Pakistan has an extraordinary role in the regional niche-politics, which involves many players
Being the only Muslim majority country with nuclear weaponry, Pakistan’s significance in global geopolitics goes without saying. Furthermore, Pakistan has an extraordinary role in the regional niche-politics, which involves many players including, most importantly, Iran and Saudi Arabia. The differences between these two major players in the Middle East are beyond sectarian.
It is more like a struggle for the dominating power in region and beyond that. Being home to a Sunni majority and a significant Shi’ite minority population, Pakistan has endured nuisance of sectarian violence, funded by both Iran & KSA, which is ineffable.
However, there had been a dramatic variation when Pakistan relinquished its what-so-ever policy of diplomatic dormancy; and started behaving like a moderating variable to manage ties between Iran and Saudi Arabia. In domain of regional politics, that approach is the loftiest and the most logical thing Islamabad has done in decades. Over the last two years Pakistan’s foreign policy has started walking the fine line while keeping its relations with both, Iran and Saudi Arabia, in harmony.
In 2014, Pakistan cashed the Saudi Prince’s visit to point out the funded charade of religious fanaticism and soaring sectarianism. Prime Minister’s Adviser on Foreign Affairs and National Security Sartaj Aziz told the national media that Pakistan has asked for Saudi help to “deal” with sectarianism issue during Prince Saud’s visit. By doing that, Pakistan gave a signal to Iran to establish its duty and play the remaining part. As reciprocity, Supreme Leader of Iran Ayatollah Sayyid Ali Khamenei had forbidden the use of impolitic language directed against holy figures from Islamic history that held in high regard by Sunnis.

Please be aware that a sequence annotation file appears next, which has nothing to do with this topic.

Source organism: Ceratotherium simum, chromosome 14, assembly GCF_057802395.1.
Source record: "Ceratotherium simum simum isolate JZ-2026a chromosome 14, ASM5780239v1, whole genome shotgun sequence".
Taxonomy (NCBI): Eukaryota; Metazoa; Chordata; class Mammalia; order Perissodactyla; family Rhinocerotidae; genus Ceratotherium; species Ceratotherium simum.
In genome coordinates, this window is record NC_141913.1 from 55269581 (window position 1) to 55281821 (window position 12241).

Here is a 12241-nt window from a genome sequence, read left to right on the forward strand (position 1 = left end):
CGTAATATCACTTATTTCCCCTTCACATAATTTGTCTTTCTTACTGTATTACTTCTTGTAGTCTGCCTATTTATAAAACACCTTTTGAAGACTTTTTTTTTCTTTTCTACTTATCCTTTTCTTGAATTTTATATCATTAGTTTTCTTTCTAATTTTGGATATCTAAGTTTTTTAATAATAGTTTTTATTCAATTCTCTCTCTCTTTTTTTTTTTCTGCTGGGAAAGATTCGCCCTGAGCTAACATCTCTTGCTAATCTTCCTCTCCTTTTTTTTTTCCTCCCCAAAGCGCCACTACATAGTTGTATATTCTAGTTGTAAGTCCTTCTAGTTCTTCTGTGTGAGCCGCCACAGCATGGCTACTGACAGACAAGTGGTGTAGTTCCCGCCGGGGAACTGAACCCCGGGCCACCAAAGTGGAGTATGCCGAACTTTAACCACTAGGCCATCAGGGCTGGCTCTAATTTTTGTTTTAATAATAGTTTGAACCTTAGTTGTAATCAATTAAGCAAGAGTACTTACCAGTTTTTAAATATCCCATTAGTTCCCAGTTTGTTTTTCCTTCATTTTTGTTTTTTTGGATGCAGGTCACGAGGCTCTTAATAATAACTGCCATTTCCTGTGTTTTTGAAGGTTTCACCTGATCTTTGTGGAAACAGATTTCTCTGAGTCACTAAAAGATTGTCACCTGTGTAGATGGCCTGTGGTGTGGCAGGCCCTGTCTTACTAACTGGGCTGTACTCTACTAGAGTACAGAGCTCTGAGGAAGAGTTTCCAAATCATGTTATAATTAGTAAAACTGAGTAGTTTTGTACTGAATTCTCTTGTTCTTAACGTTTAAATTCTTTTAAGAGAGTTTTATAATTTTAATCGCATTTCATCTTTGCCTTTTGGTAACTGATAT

Moreover, Pakistan’s modest stance got highlights when Riyadh demanded for direct military intervention. In April, 2015 Saudi Arabia officially requested Pakistan to become a military ally in the on-going conflict with Yemen.
Pakistan took the matter to the parliament and reached to the policy of non-intervention in military terms. Pakistan vowed to keep the holy places safe at any cost and exempted itself from getting involved in war. Though the stance was not appreciated by The Arab League but it was praised internationally, particularly by Iran.
After the Iran Nuclear Deal (preventing Iran from acquiring a nuclear weapon and ensuring the peaceful use of the nuclear program), Pakistan’s foreign office responded adequately through Sartaj Aziz who told media that Pakistan has always been in favor of resolving Iran’s nuclear issue via dialogue. He further added that the agreement would, most probably, lead to economic growth along with an increase in trade between Iran and Pakistan.
In recent developments Pakistan & Iran agreed to maximize cooperation in trade, counter-terrorism on October 28, 2015. To maintain the ties on both ends, on October 30, 2015 Gen. Raheel Sharif visited National Counter Terrorism Center (NCTC), Pabbi near Jhelum and endorsed the crest of Pak–Saudi joint training exercise “Al-Shihab”.
Ultimately, we can’t change our neighbors so there’s that for Iran. As far as Saudi Arabia is concerned, Saudi Arabia is an opulent friend we can’t afford to abandon. As the fight between the two continues for influence in the Middle East and beyond, it is in best interests of Pakistan to work out a design to keep both the Saudis and Iranians in good terms.